Christians of practically all the major denominations accept the Nicene Creed as a valid profession of their faith.  Those who recite this creed in their Sunday worship service, as we Catholics do, will easily remember that in it we profess our faith in “one, holy, catholic and apostolic church.”  Not only the Church itself, but also its unity, its holiness, its catholicity, and its apostolicity are the  objects of our faith.

In other words, we believe that the church is not a merely human organization, and therefore subject to inevitable decay and dissolution, like the great empires of world history; it is a work of God, and “the powers of hell will not prevail against it” (Matthew 16:18).  Likewise, to say that the church is one, holy, catholic and apostolic is to profess our faith that each of these attributes is a gift which Jesus has bestowed on his bride, the Church, and that His promise to abide with His church to the end of time includes the divine guarantee that it will always remain substantially the same church – hence always one, holy, catholic and apostolic.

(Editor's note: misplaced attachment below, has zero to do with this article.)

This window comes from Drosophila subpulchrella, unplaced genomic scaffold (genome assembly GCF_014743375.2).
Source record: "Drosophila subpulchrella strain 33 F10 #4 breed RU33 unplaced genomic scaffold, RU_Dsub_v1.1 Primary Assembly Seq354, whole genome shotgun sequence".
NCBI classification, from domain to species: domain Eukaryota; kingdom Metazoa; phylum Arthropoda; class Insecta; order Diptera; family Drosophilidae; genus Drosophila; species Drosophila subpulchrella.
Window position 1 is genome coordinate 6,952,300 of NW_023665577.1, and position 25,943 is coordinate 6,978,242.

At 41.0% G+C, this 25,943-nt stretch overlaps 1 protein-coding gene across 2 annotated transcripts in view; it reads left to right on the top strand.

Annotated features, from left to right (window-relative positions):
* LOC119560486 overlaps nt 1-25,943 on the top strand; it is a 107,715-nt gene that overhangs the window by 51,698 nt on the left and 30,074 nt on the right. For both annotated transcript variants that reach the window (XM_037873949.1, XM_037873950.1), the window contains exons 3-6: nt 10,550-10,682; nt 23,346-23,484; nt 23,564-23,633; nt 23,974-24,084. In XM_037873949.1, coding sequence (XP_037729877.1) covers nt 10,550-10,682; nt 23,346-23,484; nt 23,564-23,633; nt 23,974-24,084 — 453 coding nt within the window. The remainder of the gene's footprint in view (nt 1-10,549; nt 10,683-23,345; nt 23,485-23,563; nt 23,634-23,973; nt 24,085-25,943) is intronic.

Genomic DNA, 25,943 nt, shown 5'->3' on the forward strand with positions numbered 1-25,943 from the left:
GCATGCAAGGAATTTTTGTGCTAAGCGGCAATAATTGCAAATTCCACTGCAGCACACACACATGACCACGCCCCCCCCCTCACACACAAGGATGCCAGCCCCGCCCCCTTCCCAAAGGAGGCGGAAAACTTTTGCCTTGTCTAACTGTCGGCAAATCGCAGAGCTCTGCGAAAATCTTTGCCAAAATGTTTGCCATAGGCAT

Each of these gifts of Jesus is also a demand which He makes upon His church.  Jesus is saying to His bride; “You are one, then be one; you are holy, then be holy; you are catholic, then be catholic; you are apostolic, then be apostolic!”

History tells us only too clearly that in its obedience to these imperatives the church shows itself to be a mixture of divine gifts and human frailty.  We believe that the church of Jesus is one, and yet over the centuries many groups have broken away, even in recent times with Pentecostal and Assembly of God communities.  It is plain to see how poorly we Christians have obeyed Jesus’        command to be one.

The foundation of the ecumenical movement is the two-fold conviction that the Church of Jesus is one by His gift – and at the same time must become much more one than it presently is.  The goal of the ecumenical movement is a church that not only would be more one but also more holy, more catholic, and more apostolic than any individual Christian church is or could be in the present state of Christian disunity.

Let us not fall prey to the temptation to continue the fragmentation of the Church of Jesus.  Let us instead work to strengthen and build up the Church of Jesus so that it will be exactly what Jesus wanted it to be, a community of believers who are one, holy, catholic and apostolic.